Mimsy Were the Borogoves

Editorials: Where I rant to the wall about politics. And sometimes the wall rants back.

Tax me to the church on time

Jerry Stratton, March 30, 2016

The Temptation of Pope Francis

“The Temptation of Pope Francis by the Left”

The left is celebrating that the Pope is calling for ending tax exempt status for “churches that don’t help the needy”. I’m sympathetic to this. Tax exempt status for churches is a double-edged sword. In practice, it’s as much to keep churches in line—keep them from preaching anti-establishment politics—as it is to keep churches alive. So if the Pope were to come out in favor of ending tax exemption, I’d be interesting in looking at it. The religious tax exemption results in government control over religious speech. Tax exempt status is a way to extract favors from religious leaders, a way for the government to establish what makes a religious institution without establishing religious institutions.1

Of course, I’d prefer to solve the problem by reducing regulations, not increasing them. If the federal government taxed each state this wouldn’t be an issue on the federal level, and states could act as the fifty crucibles of democracy they’re supposed to be.

But it appears that the left is drastically misquoting Pope Francis. I followed the trail from the link—“Pope Francis Calls for Ending Tax-Exempt Status of Churches That Don’t Help the Needy”—to its source, and the Pope doesn’t appear to be calling for anything like what the headline says. He’s targeting actual commercial enterprises:

Some religious orders say “no, now that the convent is empty we are going to make a hotel and we can have guests, and support ourselves that way, or make money”. Well, if that is what you want to do, then pay taxes!

An empty convent turned into a hotel is not a church. That’s not a religious institution. Of course, that’s one of the problems with the tax exemption: it puts the decision about what is and is not a religious organization in the hands of government bureaucrats. It wouldn’t surprise me if some of these hotels bribe government bureaucrats, directly or indirectly, to maintain their tax-exempt status long after they’ve transitioned from a religious institution to a commercial enterprise.

But combatting this has nothing to do with requiring churches to “help the needy”.

Nor does it have anything to do with the United States. In the United States, churches running for-profit enterprises such as a hotel would fall under the Unrelated Business Income act, and would be subject to normal taxes on the hotel. The Pope appears to be asking other countries, specifically Italy, to act more like the United States.

It’s telling, however, that the left has taken “end tax exemptions for hotels” and turned it into “add another level of bureaucracy for religions”. What the left appears to want is to bring religion under the same big-government cronyist landscape that they brought health care under. They want to take milker laws and rent-seeking to church.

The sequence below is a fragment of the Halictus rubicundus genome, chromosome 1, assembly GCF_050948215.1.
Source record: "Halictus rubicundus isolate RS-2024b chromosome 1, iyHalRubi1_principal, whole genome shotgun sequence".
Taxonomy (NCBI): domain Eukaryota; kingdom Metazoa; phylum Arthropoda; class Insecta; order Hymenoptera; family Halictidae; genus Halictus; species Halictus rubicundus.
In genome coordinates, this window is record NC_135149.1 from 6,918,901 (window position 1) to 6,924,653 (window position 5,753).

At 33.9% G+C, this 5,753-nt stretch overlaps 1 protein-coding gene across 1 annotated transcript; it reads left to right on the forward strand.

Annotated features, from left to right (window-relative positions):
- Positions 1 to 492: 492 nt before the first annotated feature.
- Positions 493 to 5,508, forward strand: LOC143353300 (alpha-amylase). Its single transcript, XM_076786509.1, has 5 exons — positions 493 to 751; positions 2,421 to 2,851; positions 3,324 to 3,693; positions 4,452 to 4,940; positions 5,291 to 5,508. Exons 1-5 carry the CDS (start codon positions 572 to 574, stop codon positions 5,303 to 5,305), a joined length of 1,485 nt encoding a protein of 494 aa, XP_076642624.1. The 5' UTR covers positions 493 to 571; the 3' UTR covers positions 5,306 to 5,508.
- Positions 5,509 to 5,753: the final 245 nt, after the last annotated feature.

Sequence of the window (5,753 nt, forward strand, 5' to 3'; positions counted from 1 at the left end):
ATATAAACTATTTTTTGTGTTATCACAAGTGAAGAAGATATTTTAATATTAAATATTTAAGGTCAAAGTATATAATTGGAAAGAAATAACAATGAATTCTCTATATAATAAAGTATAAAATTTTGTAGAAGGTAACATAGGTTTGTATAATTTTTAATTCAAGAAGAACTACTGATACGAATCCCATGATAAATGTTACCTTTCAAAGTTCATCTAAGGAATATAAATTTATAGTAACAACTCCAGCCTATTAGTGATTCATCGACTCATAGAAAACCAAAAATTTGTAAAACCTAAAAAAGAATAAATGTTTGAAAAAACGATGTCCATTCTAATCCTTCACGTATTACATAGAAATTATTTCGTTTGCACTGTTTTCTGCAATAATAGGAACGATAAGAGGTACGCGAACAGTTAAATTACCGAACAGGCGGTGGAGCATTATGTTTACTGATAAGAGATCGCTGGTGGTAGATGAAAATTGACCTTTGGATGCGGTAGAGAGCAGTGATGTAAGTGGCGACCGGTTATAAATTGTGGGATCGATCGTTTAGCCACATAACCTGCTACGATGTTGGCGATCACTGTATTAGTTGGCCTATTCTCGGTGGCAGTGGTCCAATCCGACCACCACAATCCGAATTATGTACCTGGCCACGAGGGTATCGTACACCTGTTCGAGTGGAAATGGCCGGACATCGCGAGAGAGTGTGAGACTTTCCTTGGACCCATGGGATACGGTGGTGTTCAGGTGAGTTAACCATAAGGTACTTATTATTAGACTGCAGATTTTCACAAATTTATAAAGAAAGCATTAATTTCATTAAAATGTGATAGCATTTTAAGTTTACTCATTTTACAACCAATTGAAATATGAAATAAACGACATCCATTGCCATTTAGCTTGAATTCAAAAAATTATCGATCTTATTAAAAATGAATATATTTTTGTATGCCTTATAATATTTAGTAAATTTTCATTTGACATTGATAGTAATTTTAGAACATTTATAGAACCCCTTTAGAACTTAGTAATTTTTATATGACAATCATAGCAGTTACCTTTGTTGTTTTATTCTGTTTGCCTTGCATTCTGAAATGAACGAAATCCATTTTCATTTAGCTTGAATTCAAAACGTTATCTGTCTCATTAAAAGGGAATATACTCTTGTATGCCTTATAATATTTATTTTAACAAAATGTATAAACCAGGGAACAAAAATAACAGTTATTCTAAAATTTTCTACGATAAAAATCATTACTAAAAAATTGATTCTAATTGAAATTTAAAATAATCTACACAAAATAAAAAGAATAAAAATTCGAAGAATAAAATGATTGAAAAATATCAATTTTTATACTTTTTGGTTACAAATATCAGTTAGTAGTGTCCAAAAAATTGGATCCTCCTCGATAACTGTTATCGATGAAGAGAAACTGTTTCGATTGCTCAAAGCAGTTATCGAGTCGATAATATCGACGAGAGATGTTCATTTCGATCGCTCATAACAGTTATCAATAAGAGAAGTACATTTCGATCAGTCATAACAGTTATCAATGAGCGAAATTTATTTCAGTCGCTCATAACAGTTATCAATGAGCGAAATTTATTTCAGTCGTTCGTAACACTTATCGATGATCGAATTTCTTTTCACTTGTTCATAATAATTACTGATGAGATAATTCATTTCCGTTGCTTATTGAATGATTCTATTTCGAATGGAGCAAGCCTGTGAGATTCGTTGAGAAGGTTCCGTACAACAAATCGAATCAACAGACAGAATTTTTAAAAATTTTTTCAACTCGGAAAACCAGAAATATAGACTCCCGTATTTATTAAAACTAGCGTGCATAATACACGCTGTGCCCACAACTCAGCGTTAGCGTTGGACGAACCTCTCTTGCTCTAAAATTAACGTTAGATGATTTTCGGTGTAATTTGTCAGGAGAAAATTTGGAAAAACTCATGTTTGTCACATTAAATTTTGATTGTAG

The left loves big business because they love big organizations and top-down management, and this is just another manifestation of that. The bigger the organization, the more people it affects, and the more people the left can affect by bringing that organization into the bureaucratic event horizon. A thousand different small organizations run by individuals with individual dreams is anathema to the left.

So they create regulatory environments that encourage big organizations and harass small organizations. The consolidation of the health care market isn’t a side effect of the ACA, it’s one of the desired outcomes. A small additional bureaucratic hassle in an industry doesn’t mean much to a global company that already has a battalion of lawyers. It means a lot to an individual or a small business in competition with the global company.

Adding more bureaucracy to maintaining tax exempt status would leave the Catholic church and other big religious organizations in place. Megachurches would also be able to weather it easily—this is not going to hurt the Joel Osteens of the world. The churches it would affect are the small, local ones run by one or two ministers with no organization backing them up. They’re already struggling, and don’t have the resources to comply with more regulations.

The left has long voiced an active dislike for evangelicals. Part of this, I now suspect, is because they are smaller organizations, often grass-roots, and less easily controlled.

Further, this sort of regulation is designed to favor churches that provide the kind of assistance the left can influence. It will disfavor churches that preach individual contributions and individual service. Churches that want to comply with the regulations will need to ensure that contributions from their flock go to a central organization which then doles those resources out—and thus has the records to prove compliance.

Yet again, the left is supporting a measure that will benefit big organizations and hurt smaller ones; and that will consolidate activity into a central bureaucracy rather than letting it flourish among individuals. At some point, the left is going to have to just admit that they don’t actually like the little guy, and that they prefer the powerful and the connected. Because that’s who their policies support.

In response to Five Million Times Easier!: I’ve got a way to make the IRS’ job five million times easier. And your tax forms half as difficult.

  1. Freedom of speech is in the same part of the constitution as freedom of religion, and I’ve yet to find a tax exemption for bloggers.

  1. <- Federal service